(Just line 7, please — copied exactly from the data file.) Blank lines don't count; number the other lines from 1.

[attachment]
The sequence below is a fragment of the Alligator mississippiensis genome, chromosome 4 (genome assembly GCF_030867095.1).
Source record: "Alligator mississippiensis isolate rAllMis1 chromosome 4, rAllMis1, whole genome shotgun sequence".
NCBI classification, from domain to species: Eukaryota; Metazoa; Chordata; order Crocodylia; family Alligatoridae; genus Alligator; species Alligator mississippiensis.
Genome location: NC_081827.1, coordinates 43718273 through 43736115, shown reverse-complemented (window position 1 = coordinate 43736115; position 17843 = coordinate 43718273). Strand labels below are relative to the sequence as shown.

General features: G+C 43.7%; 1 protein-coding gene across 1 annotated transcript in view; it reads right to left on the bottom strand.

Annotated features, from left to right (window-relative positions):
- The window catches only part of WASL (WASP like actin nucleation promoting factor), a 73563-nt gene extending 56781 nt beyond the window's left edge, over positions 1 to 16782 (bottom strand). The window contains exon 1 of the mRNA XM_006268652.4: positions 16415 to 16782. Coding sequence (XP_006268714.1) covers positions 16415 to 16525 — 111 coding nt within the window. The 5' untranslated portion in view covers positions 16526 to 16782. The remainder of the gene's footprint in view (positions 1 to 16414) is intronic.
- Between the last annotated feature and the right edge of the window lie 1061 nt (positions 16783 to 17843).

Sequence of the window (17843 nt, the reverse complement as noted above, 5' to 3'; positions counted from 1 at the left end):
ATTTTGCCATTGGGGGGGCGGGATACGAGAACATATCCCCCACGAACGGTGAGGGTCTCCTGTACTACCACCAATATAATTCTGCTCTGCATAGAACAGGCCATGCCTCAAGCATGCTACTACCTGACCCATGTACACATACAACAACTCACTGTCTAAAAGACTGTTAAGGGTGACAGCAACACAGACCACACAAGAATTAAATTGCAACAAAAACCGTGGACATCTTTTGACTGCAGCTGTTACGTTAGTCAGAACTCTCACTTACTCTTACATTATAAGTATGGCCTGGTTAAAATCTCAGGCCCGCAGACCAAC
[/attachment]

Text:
- The window catches only part of WASL (WASP like actin nucleation promoting factor), a 73563-nt gene extending 56781 nt beyond the window's left edge, over positions 1 to 16782 (bottom strand). The window contains exon 1 of the mRNA XM_006268652.4: positions 16415 to 16782. Coding sequence (XP_006268714.1) covers positions 16415 to 16525 — 111 coding nt within the window. The 5' untranslated portion in view covers positions 16526 to 16782. The remainder of the gene's footprint in view (positions 1 to 16414) is intronic.